Today, LoopPay announced that they were acquired by Samsung. This wasn’t entirely unforeseen, considering rumors have been popping up regarding LoopPay’s future integration with Samsung phones. The LoopPay system is a new technology that is tied to the current magnetic stripe credit card system. Using a small loop of wires in a special hardware device, the LoopPay devices essentially mimic the magnetic field caused by a swipe of a credit card, enabling mobile payments at nearly every existing credit card swipe terminal.
The device works like magic– simply place the Fob or Card next to the magnetic swipe slot on an existing credit card machine, press a button on your LoopPay, and the reader will act as if a physical card was swiped. I’ve owned one of these devices for a little over a month (specifically, the LoopPay Card) and it has worked flawlessly every time I’ve used it on a traditional terminal, but there’s one big problem that needs to be solved before LoopPay can become a major player in the mobile payments space.
Traditionally, mobile payments require a special NFC terminal and a phone that supports Google Wallet, Apple Pay, or some other alternative platform. With systems such as Apple Pay, which is built into every iPhone 6/6+, NFC payments are only accepted at around 200,000 kiosks. LoopPay doesn’t have this issue– it current supports an estimated 10 million stores because it uses the existing magnetic stripe infrastructure.
Of course, with the iPhone as popular as it is, a significant number of people now know about mobile payments, and you’ll find people paying with their phone more often now than they were a year ago. However, due to Apple Pay’s dominance in the market, this also leads to some psychological problems when trying to use a new technology such as LoopPay:
Several times I have been told “we don’t support that”, when offering up my LoopPay Card. The cashier is confused, and despite trying to explain that it will work with their card reader and offering to show them how, I’ve never gotten them to budge. They have this preconceived notion that their traditional card terminal will only work with actual plastic credit cards, and the public conflicts between retailers and Apple only solidify the idea that a special terminal is needed for anything else. Needless to say, I’ve never tried handing a server my LoopPay– without me physically there to guide them, they certainly would be even more perplexed.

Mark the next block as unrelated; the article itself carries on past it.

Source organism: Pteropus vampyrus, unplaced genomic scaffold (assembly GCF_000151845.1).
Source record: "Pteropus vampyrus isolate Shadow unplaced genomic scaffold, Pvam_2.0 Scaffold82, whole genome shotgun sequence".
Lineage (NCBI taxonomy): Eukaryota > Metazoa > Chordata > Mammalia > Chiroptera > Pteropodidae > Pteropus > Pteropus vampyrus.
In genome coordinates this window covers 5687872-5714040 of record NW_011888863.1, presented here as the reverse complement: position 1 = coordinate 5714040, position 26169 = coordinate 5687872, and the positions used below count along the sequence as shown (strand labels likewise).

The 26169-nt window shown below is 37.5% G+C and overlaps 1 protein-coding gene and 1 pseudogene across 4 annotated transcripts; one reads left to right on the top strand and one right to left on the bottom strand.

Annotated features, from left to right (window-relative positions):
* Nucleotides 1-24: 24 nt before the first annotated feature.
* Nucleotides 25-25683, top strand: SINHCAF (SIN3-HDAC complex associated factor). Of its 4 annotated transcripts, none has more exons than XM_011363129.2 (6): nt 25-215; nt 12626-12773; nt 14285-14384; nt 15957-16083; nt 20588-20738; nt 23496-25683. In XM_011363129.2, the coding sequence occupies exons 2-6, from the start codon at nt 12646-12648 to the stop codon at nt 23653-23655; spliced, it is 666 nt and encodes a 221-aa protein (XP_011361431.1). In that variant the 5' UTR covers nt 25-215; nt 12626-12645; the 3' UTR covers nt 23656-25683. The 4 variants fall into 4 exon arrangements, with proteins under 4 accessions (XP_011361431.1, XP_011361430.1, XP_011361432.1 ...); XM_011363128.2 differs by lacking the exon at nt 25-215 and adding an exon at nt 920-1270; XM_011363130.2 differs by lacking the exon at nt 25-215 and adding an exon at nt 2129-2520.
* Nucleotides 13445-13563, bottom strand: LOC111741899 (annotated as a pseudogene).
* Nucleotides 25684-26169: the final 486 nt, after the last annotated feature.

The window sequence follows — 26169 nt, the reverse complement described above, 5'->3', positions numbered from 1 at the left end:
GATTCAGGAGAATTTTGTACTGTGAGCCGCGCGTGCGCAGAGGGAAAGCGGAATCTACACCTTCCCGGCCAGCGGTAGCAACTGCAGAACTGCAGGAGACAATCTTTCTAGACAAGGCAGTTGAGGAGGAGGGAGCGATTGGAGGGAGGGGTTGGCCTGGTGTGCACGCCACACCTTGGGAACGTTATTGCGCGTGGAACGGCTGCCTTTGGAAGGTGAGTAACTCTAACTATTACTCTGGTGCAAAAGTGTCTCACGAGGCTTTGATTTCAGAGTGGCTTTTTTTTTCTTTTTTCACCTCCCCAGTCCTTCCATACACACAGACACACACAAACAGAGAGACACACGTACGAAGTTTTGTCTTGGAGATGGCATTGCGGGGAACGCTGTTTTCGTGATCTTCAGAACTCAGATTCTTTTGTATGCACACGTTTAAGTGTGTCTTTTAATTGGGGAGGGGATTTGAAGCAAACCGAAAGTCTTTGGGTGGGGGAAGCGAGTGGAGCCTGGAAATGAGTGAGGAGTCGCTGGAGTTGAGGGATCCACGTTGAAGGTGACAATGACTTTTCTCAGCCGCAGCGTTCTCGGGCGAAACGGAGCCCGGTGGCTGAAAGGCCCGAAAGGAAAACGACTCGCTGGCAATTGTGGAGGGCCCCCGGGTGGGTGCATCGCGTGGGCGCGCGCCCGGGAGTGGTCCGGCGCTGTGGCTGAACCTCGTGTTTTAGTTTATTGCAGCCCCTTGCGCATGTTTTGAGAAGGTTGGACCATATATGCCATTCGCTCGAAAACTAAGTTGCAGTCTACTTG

In my experience it could be the actual wording I use, but LoopPay actually has a section in their FAQ dedicated to how to sweet talk a cashier into accepting your LoopPay device. The lack of education around this technology is clearly a problem, and there’s no easy solution.
LoopPay’s acquisition may actually make the situation worse for a while– if a new crop of phones appears that can make mobile payments at any terminal, this may actually confuse cashiers more. The average cashier may be able to distinguish an iPhone from other devices and know whether they have a terminal that supports Apple Pay, but I certainly don’t see them being able to differentiate the new Galaxy S6 (or, whatever future devices come out with LoopPay integrated) and knowing what to do with it.
If LoopPay is simply integrated with the latest round of Samsung phones and people just use it to pay at self-service credit card terminals (that is, where you don’t have to hand your card over to another person), it could bring mobile payments to even more retailers without any effort on their part. Personally, I’ve already replaced my physical credit cards with my LoopPay card for daily purchases.
But, even if you still have to use a physical card at restaurants or when handing it over to another person, LoopPay’s integration into Samsung could help smooth the path for mobile payments. Additional features, like one time card tokens (which LoopPay has previously said is in progress for 2015), may also help LoopPay not only become a replacement for your credit card, but a layer of security as well.
Right now, LoopPay is largely a technology toy and something for me to fiddle with, but maybe their new life with Samsung can help them expand to more consumers and accelerate the death of traditional credit card payments.